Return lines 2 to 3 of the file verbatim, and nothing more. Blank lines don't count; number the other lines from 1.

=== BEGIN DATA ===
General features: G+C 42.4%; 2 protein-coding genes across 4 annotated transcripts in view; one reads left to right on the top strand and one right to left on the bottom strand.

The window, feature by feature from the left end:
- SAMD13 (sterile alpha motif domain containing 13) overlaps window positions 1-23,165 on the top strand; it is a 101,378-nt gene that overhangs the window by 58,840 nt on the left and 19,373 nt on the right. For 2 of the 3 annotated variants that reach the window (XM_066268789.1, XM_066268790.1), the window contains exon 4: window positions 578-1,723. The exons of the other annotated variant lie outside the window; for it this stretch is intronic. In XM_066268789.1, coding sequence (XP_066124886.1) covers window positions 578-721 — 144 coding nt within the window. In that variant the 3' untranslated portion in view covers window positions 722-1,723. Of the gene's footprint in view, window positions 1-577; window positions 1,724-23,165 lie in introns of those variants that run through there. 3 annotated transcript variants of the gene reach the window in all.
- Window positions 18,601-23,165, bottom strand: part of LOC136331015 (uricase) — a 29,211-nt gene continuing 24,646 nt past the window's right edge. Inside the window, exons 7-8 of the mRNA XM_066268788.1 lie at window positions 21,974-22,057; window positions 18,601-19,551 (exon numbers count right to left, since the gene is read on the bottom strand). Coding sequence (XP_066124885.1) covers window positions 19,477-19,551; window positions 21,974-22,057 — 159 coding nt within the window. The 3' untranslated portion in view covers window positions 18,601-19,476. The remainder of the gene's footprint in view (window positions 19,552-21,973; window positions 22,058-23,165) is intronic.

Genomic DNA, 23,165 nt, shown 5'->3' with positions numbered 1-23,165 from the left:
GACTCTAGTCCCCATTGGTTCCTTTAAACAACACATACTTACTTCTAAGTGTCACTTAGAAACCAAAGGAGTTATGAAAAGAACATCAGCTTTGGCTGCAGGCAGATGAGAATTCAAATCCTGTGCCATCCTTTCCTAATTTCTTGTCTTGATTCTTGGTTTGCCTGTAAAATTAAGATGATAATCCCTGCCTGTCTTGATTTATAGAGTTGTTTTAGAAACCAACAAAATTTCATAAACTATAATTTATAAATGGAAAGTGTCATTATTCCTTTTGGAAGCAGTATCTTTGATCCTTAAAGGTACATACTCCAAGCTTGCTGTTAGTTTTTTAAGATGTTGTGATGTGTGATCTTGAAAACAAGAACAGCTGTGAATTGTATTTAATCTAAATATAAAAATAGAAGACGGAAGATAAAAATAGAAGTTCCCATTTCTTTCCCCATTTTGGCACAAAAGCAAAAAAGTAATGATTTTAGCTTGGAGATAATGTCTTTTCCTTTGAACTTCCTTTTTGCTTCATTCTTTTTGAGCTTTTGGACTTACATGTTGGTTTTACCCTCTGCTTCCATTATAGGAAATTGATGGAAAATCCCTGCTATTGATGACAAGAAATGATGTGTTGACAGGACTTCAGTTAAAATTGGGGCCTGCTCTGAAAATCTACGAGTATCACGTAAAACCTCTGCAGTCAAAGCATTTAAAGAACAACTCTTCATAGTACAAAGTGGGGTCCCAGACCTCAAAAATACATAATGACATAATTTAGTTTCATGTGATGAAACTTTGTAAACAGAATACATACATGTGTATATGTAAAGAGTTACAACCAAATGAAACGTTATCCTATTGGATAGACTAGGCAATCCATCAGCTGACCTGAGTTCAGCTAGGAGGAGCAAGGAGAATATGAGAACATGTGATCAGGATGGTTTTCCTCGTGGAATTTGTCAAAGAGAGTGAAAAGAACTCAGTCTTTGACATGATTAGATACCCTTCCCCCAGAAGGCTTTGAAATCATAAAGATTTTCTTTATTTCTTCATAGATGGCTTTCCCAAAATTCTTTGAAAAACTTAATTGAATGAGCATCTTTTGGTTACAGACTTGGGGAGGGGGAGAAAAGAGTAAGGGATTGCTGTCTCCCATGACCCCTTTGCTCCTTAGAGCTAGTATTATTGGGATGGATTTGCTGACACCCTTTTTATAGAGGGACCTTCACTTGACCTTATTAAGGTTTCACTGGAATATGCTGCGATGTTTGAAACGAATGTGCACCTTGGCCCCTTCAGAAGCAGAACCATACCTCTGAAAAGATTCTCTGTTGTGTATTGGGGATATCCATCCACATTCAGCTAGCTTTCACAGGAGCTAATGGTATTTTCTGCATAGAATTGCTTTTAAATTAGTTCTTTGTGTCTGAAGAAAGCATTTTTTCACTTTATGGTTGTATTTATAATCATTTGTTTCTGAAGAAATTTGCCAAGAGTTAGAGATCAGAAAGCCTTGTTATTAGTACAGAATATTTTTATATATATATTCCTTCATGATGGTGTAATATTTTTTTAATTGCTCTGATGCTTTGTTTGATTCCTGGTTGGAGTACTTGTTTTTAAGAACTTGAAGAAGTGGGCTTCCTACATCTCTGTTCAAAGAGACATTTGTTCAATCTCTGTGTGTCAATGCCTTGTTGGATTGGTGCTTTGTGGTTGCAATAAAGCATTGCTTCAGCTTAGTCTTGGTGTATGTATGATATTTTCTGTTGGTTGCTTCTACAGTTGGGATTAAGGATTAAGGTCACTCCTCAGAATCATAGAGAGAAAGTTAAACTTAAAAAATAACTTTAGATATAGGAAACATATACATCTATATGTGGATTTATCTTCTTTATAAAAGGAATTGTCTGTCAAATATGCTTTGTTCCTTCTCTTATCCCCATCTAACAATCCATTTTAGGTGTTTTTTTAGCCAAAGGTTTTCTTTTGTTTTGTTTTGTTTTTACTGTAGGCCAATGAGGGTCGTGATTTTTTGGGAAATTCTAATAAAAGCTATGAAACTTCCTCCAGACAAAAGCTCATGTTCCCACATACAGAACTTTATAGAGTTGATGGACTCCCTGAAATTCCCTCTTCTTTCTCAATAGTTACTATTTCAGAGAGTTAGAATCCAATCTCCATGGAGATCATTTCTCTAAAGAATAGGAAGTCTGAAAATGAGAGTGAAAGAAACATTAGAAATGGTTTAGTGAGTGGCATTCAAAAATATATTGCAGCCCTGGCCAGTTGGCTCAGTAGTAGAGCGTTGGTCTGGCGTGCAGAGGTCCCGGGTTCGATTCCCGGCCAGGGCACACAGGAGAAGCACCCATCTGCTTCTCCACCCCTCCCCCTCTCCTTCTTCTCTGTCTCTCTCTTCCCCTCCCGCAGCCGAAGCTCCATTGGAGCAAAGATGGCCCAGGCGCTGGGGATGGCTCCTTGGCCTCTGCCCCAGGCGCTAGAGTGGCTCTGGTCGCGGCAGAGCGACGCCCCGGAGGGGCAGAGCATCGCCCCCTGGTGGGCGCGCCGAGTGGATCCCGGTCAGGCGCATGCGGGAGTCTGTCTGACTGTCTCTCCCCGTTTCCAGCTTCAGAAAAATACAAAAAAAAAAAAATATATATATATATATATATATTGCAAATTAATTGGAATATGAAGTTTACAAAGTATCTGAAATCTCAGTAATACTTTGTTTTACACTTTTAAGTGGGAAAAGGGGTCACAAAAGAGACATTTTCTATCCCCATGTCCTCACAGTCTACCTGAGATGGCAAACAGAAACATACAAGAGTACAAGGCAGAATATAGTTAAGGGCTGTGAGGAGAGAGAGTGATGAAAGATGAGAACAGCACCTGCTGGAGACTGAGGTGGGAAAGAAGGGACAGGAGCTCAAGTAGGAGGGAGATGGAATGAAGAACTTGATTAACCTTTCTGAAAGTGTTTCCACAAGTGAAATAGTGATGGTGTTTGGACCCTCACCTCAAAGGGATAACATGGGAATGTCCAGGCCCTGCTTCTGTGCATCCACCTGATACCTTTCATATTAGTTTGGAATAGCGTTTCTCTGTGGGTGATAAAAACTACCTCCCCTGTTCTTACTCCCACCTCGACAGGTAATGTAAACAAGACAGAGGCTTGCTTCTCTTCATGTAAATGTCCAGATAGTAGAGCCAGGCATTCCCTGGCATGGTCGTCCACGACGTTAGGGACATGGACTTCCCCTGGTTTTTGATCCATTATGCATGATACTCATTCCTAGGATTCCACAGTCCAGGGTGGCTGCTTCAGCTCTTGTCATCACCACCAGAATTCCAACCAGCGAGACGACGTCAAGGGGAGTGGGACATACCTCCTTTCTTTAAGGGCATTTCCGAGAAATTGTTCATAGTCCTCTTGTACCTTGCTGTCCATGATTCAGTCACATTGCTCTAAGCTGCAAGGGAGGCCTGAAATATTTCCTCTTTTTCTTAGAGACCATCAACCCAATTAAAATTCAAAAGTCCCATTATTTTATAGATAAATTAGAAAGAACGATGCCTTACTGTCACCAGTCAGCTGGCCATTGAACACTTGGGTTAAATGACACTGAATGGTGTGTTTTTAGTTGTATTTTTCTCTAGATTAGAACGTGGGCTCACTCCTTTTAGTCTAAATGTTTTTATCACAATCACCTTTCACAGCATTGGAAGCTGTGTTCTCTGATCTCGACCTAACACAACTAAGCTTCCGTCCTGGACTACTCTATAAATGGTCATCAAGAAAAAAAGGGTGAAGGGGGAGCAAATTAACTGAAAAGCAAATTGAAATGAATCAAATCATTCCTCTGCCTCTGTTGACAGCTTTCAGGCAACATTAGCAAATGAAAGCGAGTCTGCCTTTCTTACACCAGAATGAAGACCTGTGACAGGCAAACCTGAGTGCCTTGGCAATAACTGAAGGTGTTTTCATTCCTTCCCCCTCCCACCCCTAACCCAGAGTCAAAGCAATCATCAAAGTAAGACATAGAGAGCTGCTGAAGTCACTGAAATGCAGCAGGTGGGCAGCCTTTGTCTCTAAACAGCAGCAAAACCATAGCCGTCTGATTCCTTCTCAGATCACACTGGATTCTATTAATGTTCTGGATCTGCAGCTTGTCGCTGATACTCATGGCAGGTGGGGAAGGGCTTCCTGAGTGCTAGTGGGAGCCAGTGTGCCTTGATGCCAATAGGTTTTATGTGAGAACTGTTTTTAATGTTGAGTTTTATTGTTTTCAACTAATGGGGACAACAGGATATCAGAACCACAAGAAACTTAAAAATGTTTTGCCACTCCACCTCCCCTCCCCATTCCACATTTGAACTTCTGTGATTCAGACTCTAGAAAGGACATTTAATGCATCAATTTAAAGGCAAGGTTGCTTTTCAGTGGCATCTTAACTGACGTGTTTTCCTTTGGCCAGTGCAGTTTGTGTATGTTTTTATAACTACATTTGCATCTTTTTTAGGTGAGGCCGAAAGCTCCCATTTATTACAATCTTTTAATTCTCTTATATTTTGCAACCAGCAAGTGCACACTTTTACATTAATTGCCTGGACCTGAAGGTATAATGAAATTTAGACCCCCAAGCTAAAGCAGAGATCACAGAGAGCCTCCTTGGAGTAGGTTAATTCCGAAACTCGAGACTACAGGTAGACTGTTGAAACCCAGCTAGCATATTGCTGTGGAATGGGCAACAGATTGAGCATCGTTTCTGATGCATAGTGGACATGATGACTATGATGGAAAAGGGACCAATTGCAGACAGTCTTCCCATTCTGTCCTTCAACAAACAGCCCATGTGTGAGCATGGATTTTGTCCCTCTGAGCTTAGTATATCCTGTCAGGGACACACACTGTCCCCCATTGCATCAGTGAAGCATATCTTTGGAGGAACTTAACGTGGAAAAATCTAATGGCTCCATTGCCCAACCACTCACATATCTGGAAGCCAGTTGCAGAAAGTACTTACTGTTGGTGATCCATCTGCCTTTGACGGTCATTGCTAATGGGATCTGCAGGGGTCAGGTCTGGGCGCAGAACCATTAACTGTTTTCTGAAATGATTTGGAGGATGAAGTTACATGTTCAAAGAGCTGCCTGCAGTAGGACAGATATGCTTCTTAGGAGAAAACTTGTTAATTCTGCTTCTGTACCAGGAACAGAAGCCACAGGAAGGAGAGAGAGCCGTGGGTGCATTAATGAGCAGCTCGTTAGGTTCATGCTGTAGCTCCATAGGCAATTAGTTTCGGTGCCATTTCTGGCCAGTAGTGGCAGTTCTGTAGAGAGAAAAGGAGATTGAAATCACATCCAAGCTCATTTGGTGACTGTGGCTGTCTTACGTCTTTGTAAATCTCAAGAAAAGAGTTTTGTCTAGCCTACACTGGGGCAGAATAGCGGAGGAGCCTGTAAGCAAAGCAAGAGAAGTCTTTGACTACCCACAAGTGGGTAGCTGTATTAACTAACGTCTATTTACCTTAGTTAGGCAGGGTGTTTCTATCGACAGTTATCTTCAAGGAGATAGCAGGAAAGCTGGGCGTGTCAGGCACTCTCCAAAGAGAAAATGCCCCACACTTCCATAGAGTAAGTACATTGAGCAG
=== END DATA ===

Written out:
The window, feature by feature from the left end:
- SAMD13 (sterile alpha motif domain containing 13) overlaps window positions 1-23,165 on the top strand; it is a 101,378-nt gene that overhangs the window by 58,840 nt on the left and 19,373 nt on the right. For 2 of the 3 annotated variants that reach the window (XM_066268789.1, XM_066268790.1), the window contains exon 4: window positions 578-1,723. The exons of the other annotated variant lie outside the window; for it this stretch is intronic. In XM_066268789.1, coding sequence (XP_066124886.1) covers window positions 578-721 — 144 coding nt within the window. In that variant the 3' untranslated portion in view covers window positions 722-1,723. Of the gene's footprint in view, window positions 1-577; window positions 1,724-23,165 lie in introns of those variants that run through there. 3 annotated transcript variants of the gene reach the window in all.